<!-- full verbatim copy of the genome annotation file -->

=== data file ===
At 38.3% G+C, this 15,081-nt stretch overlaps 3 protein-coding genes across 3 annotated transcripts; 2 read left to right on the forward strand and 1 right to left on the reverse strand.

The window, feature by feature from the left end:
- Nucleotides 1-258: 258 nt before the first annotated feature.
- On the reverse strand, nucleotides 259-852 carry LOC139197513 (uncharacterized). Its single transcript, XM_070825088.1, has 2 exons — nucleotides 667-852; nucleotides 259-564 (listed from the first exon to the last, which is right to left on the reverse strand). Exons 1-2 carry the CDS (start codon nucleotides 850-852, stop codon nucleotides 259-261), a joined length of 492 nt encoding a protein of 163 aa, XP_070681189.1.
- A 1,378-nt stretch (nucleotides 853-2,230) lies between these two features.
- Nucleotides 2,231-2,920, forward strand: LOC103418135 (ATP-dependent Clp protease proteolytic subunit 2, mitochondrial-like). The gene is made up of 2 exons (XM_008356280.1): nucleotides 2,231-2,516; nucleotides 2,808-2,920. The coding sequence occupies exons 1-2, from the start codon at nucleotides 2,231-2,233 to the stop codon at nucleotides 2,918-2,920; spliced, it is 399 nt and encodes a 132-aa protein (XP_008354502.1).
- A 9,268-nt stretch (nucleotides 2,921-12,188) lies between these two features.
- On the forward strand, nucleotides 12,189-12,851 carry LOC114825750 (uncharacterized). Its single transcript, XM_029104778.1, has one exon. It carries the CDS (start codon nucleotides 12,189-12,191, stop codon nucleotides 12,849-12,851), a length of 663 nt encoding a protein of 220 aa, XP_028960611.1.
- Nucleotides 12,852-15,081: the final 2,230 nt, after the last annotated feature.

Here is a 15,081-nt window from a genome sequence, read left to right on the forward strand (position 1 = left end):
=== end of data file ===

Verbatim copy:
At 38.3% G+C, this 15,081-nt stretch overlaps 3 protein-coding genes across 3 annotated transcripts; 2 read left to right on the forward strand and 1 right to left on the reverse strand.

The window, feature by feature from the left end:
- Nucleotides 1-258: 258 nt before the first annotated feature.
- On the reverse strand, nucleotides 259-852 carry LOC139197513 (uncharacterized). Its single transcript, XM_070825088.1, has 2 exons — nucleotides 667-852; nucleotides 259-564 (listed from the first exon to the last, which is right to left on the reverse strand). Exons 1-2 carry the CDS (start codon nucleotides 850-852, stop codon nucleotides 259-261), a joined length of 492 nt encoding a protein of 163 aa, XP_070681189.1.
- A 1,378-nt stretch (nucleotides 853-2,230) lies between these two features.
- Nucleotides 2,231-2,920, forward strand: LOC103418135 (ATP-dependent Clp protease proteolytic subunit 2, mitochondrial-like). The gene is made up of 2 exons (XM_008356280.1): nucleotides 2,231-2,516; nucleotides 2,808-2,920. The coding sequence occupies exons 1-2, from the start codon at nucleotides 2,231-2,233 to the stop codon at nucleotides 2,918-2,920; spliced, it is 399 nt and encodes a 132-aa protein (XP_008354502.1).
- A 9,268-nt stretch (nucleotides 2,921-12,188) lies between these two features.
- On the forward strand, nucleotides 12,189-12,851 carry LOC114825750 (uncharacterized). Its single transcript, XM_029104778.1, has one exon. It carries the CDS (start codon nucleotides 12,189-12,191, stop codon nucleotides 12,849-12,851), a length of 663 nt encoding a protein of 220 aa, XP_028960611.1.
- Nucleotides 12,852-15,081: the final 2,230 nt, after the last annotated feature.

Here is a 15,081-nt window from a genome sequence, read left to right on the forward strand (position 1 = left end):